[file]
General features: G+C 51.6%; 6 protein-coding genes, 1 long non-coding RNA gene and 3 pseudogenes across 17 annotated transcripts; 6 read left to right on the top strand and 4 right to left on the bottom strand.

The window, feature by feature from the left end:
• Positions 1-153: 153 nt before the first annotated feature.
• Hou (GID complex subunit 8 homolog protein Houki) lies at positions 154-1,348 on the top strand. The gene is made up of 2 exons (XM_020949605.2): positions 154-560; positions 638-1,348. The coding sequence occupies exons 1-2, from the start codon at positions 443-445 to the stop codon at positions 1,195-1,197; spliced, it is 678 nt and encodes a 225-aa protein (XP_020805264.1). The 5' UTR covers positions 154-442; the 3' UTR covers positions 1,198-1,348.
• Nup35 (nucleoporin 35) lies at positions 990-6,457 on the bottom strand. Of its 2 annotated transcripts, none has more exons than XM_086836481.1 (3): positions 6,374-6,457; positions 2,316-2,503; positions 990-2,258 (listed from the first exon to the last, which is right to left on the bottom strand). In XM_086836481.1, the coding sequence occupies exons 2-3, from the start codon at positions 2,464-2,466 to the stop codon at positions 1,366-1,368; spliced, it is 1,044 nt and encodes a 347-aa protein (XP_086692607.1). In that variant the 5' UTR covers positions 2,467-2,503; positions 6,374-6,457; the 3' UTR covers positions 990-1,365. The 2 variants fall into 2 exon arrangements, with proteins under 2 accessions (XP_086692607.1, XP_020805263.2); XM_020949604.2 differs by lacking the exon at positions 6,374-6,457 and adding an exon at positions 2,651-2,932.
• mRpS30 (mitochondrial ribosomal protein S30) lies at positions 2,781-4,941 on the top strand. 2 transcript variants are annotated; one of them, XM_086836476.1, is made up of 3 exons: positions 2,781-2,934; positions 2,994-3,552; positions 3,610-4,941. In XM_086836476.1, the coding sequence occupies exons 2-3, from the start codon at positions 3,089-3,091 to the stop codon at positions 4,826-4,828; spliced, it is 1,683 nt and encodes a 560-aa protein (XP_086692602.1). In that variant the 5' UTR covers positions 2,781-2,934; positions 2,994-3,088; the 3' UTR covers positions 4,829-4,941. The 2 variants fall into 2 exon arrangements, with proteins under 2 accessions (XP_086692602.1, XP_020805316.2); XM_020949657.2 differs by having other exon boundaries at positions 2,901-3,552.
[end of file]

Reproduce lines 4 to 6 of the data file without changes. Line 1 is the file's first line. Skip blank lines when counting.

• Hou (GID complex subunit 8 homolog protein Houki) lies at positions 154-1,348 on the top strand. The gene is made up of 2 exons (XM_020949605.2): positions 154-560; positions 638-1,348. The coding sequence occupies exons 1-2, from the start codon at positions 443-445 to the stop codon at positions 1,195-1,197; spliced, it is 678 nt and encodes a 225-aa protein (XP_020805264.1). The 5' UTR covers positions 154-442; the 3' UTR covers positions 1,198-1,348.
• Nup35 (nucleoporin 35) lies at positions 990-6,457 on the bottom strand. Of its 2 annotated transcripts, none has more exons than XM_086836481.1 (3): positions 6,374-6,457; positions 2,316-2,503; positions 990-2,258 (listed from the first exon to the last, which is right to left on the bottom strand). In XM_086836481.1, the coding sequence occupies exons 2-3, from the start codon at positions 2,464-2,466 to the stop codon at positions 1,366-1,368; spliced, it is 1,044 nt and encodes a 347-aa protein (XP_086692607.1). In that variant the 5' UTR covers positions 2,467-2,503; positions 6,374-6,457; the 3' UTR covers positions 990-1,365. The 2 variants fall into 2 exon arrangements, with proteins under 2 accessions (XP_086692607.1, XP_020805263.2); XM_020949604.2 differs by lacking the exon at positions 6,374-6,457 and adding an exon at positions 2,651-2,932.
• mRpS30 (mitochondrial ribosomal protein S30) lies at positions 2,781-4,941 on the top strand. 2 transcript variants are annotated; one of them, XM_086836476.1, is made up of 3 exons: positions 2,781-2,934; positions 2,994-3,552; positions 3,610-4,941. In XM_086836476.1, the coding sequence occupies exons 2-3, from the start codon at positions 3,089-3,091 to the stop codon at positions 4,826-4,828; spliced, it is 1,683 nt and encodes a 560-aa protein (XP_086692602.1). In that variant the 5' UTR covers positions 2,781-2,934; positions 2,994-3,088; the 3' UTR covers positions 4,829-4,941. The 2 variants fall into 2 exon arrangements, with proteins under 2 accessions (XP_086692602.1, XP_020805316.2); XM_020949657.2 differs by having other exon boundaries at positions 2,901-3,552.